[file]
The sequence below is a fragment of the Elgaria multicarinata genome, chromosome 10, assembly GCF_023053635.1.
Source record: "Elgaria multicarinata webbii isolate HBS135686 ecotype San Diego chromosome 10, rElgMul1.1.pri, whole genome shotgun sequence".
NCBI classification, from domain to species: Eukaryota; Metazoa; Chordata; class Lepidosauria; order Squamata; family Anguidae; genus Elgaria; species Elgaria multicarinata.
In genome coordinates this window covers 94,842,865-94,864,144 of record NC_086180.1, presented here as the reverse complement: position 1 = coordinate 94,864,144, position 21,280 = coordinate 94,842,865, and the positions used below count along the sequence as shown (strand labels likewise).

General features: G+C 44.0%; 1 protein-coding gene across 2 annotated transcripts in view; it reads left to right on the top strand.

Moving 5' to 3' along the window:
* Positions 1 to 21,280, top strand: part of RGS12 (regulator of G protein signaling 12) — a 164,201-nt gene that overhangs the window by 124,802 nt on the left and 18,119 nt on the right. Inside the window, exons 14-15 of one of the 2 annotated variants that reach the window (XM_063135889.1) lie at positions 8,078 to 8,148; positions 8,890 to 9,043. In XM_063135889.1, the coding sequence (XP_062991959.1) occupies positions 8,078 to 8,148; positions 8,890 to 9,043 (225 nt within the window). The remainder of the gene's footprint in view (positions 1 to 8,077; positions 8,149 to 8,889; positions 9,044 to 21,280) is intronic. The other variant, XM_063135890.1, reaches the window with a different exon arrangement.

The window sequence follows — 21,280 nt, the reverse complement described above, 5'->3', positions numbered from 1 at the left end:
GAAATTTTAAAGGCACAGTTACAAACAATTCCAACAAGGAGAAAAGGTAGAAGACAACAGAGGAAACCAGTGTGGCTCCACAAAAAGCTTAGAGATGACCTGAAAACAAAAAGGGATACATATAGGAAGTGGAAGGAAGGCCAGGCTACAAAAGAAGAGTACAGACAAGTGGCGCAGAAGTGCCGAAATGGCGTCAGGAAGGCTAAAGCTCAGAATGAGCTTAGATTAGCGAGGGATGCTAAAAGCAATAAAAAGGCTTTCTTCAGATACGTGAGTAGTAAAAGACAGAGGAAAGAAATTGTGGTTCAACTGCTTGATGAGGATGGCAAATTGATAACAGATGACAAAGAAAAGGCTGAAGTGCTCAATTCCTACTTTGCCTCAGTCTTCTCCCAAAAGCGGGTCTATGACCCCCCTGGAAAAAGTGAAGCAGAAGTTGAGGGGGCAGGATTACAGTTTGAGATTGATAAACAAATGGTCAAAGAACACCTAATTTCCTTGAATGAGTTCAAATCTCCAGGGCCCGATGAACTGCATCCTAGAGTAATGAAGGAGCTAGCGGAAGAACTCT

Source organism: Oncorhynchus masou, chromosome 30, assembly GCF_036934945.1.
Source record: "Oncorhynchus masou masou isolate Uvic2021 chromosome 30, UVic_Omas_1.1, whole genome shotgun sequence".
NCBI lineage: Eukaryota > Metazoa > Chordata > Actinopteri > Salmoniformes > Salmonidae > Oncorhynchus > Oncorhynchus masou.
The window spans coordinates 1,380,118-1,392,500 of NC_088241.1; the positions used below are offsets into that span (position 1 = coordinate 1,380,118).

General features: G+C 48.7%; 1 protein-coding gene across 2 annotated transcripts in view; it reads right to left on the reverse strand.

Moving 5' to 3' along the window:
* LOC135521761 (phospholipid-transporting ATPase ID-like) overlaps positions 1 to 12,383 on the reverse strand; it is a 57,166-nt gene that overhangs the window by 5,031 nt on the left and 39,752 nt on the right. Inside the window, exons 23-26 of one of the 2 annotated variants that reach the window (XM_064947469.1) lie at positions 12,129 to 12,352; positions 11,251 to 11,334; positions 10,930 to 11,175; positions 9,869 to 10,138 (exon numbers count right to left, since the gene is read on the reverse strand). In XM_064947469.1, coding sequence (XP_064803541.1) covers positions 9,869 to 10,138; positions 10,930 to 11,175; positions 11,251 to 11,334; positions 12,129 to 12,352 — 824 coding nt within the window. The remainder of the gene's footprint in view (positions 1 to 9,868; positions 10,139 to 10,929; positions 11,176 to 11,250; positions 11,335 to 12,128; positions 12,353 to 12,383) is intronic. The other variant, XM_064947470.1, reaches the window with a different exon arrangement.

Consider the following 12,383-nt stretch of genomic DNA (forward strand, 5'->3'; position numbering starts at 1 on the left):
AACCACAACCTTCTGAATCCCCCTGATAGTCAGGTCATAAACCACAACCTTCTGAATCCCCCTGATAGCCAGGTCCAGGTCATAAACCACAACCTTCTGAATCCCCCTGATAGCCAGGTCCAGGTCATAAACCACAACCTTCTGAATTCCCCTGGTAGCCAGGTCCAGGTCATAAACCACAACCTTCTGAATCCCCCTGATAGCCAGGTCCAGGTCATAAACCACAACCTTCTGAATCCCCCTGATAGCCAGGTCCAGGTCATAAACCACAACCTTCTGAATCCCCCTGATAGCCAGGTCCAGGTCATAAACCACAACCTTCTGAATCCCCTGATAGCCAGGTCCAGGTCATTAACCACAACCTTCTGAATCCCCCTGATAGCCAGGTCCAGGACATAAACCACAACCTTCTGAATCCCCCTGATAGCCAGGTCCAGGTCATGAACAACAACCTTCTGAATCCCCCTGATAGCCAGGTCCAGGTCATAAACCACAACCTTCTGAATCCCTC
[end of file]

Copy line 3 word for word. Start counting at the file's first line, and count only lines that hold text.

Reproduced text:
NCBI classification, from domain to species: Eukaryota; Metazoa; Chordata; class Lepidosauria; order Squamata; family Anguidae; genus Elgaria; species Elgaria multicarinata.